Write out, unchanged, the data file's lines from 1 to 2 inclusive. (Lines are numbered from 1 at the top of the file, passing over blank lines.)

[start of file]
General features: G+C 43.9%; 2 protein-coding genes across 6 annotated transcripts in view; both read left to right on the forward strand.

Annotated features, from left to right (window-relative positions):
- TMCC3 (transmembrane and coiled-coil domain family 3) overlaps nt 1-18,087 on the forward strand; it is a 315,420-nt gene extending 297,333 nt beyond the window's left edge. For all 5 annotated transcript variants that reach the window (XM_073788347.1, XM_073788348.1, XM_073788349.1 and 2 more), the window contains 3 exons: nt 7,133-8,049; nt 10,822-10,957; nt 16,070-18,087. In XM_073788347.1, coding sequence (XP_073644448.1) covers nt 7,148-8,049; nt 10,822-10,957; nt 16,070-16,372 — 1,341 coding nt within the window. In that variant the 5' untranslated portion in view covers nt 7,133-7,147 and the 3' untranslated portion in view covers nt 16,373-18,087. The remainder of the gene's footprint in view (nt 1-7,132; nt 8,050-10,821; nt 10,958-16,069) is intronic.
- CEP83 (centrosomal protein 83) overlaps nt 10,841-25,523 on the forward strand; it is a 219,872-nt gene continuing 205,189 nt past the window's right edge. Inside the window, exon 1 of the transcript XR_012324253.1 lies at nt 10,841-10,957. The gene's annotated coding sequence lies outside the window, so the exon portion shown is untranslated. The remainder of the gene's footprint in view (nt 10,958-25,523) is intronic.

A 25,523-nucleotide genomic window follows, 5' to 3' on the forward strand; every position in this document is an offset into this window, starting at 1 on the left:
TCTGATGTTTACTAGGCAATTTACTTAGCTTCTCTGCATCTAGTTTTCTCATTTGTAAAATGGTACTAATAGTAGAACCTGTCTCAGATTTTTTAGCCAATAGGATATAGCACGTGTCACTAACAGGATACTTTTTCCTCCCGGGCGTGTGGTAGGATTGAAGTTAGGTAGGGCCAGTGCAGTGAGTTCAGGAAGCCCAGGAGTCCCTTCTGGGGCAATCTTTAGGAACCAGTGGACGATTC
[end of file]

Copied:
General features: G+C 43.9%; 2 protein-coding genes across 6 annotated transcripts in view; both read left to right on the forward strand.

Annotated features, from left to right (window-relative positions):